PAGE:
Big Bash League enters the jungle

For all the innovation, breaking down of barriers and creation of new frontiers that has characterised seven years of the Big Bash League, the final this season will have an intriguingly retro time slot. In a world where the AFL Grand Final is just about the only major Australian sporting decider still held in the afternoon, the meeting between two first-time finalists in the Adelaide Strikers and the Hobart Hurricanes will conclude before the sun has set on Adelaide Oval.

The primary reason for this relates to television, of course. In expanding the BBL by 10 games for 2017-18, Cricket Australia pushed the finals out into the first week of February, beyond the start of the official ratings period for which the rights holders at Ten use the tournament as a promotional launching pad. I'm A Celebrity ... Get Me Out Of Here is Ten's primetime flagship, and in a compromise between broadcaster and tournament, the show was not aired on Thursday night to allow the first semi-final in far-flung Perth, with the makeweight being an afternoon schedule for the women's and men's finals on Sunday.

Given the BBL's consistently high television audiences, this feels like something of a reality check. The tournament will duly fade out as viewers enter the jungle at 7.30pm, rather mirroring the fact that the end of this tournament will see it leave the certainties of a five-year rights deal with Ten. After Sunday, CA's emergent competition will enter the unknowns of negotiations between the governing body and interested parties that have begun to get more serious after a summer of informal chats at cricket grounds around the country.

"CA's many competing agendas also include a strategic objective to "own" a wider portion of the summer months, having over the past two decades faced the creep of other sports, mainly Australian football, into its traditional territory"

What's already known is that the next edition will expand in its number of games, more than likely by 14 matches to mean it is a full home-and-away schedule for the eight competing teams. The finals, meanwhile, will expand further into February, probably to be played over a pair of weekends. Adam Gilchrist, in his role as a BBL commentator, has suggested the playoffs should move to a model where the top two teams get a double chance, which would mean four playoffs games rather than three. Kim McConnie, head of the BBL, said it was vital that any decision put fans at the forefront of CA's thinking.

"This season we really wanted to pilot a few things," McConnie told ESPNcricinfo. "BBL has been built on innovation and it's really pushed new territory so this season we had four expansion markets, we went everywhere from Alice Springs to Geelong and they were some of our most successful games.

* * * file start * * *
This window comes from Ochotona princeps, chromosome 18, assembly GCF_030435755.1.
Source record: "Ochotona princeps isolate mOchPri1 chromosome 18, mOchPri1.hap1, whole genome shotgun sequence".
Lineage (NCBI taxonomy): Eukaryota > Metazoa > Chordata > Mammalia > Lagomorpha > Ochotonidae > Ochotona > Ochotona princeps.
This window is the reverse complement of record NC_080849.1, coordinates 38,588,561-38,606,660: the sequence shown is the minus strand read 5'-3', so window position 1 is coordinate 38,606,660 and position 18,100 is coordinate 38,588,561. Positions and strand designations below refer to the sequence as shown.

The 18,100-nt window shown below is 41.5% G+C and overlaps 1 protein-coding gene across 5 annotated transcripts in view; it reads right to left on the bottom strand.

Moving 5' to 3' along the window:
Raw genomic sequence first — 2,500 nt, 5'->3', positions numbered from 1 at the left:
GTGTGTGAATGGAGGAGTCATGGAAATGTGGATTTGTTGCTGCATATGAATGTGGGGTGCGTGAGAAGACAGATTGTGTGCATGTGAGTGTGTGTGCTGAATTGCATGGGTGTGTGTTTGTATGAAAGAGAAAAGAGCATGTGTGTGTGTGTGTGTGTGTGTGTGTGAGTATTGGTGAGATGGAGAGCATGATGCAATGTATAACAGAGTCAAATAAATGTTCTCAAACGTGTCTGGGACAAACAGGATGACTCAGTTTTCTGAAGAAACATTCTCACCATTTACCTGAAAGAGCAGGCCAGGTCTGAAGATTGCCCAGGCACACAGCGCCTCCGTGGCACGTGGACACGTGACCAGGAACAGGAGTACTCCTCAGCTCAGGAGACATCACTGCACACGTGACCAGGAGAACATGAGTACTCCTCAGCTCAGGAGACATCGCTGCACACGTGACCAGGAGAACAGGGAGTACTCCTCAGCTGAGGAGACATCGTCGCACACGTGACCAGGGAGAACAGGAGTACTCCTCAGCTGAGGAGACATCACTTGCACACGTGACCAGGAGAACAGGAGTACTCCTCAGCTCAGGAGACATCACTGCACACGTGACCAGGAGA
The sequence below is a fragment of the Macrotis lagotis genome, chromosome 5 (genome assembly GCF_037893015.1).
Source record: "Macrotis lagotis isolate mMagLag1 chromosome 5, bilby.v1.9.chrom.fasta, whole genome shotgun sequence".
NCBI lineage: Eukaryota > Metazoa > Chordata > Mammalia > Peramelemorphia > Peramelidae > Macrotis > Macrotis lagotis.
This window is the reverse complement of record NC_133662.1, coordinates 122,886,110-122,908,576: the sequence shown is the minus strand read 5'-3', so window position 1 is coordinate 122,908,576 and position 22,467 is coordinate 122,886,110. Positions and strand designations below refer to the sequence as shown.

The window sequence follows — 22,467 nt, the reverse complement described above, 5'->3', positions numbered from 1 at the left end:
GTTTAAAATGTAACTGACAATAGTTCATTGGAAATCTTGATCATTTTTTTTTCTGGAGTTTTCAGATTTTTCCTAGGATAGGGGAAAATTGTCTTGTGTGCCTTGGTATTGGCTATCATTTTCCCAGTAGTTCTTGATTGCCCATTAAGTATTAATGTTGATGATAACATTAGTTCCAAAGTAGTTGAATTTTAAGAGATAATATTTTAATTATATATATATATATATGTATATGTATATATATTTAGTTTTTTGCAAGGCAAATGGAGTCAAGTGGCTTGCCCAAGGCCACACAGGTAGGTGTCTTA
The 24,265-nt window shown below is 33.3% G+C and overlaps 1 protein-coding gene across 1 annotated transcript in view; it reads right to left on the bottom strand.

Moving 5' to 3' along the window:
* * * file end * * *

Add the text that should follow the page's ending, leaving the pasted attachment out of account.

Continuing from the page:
"So firstly we want to understand fans - I think the secret sauce to BBL has always been putting fans first, and this season was about saying if we took BBL to new markets is there an appetite amongst new audiences for BBL and we were really encouraged by the response. Part of the process is how did those games go, what are the opportunities in other markets. Ultimately we're about putting fans first so that's what we'll use to say 'do fans want more games, if so where, and how do we go about it'."

Opinions on whether the tournament can sustain an extra 14 games, after experiencing a marginal drop-off in audience figures for this summer's additional 10 matches, are far from uniform. Both CA and the players seem unified on the fact that any such expansion could take place without unduly stretching the tournament window, via the playing of more double and even triple-headers, and also reducing the gaps between games - most teams had at least one break of between eight and 10 days this time around, which felt too leisurely.

"I still think the competition's gone really well, from a players' point of view and speaking to our boys it feels like it's been a long, drawn out tournament - we had a 10-day break - I agree we don't want to draw the season out any longer," Melbourne Renegades captain Cameron White said. "If it is more matches, I think it needs to stay within that timeframe, that's my opinion and I get that's the feeling of our group and maybe across the board speaking to other teams as well. We had a 10-day break in this season so I don't think we need to have that long."

George Bailey, the Hobart Hurricanes' captain, pointed out that if it was possible for D'Arcy Short and Alex Carey to play for Australia in Sydney on Saturday night then return to Adelaide for the BBL final on Sunday afternoon, then there was plenty of room to manoeuvre the tournament fixture in future. "Showing that some of these guys can play an international game tonight and then step up and play a game tomorrow, that probably says there's some big gaps," he said.

"I think every team's had an eight or nine-day gap in this tournament, which is actually pretty hard to get your head around, it's a game where momentum's really important, and when you have to be stopping for a week it can be difficult. So no doubt [it can] with a few back to back games, a few double headers. The tournament's gone from strength to strength over the last couple of years. I think for domestic cricketers it's one of the great competitions, big crowds, an air of excitement throughout the whole summer."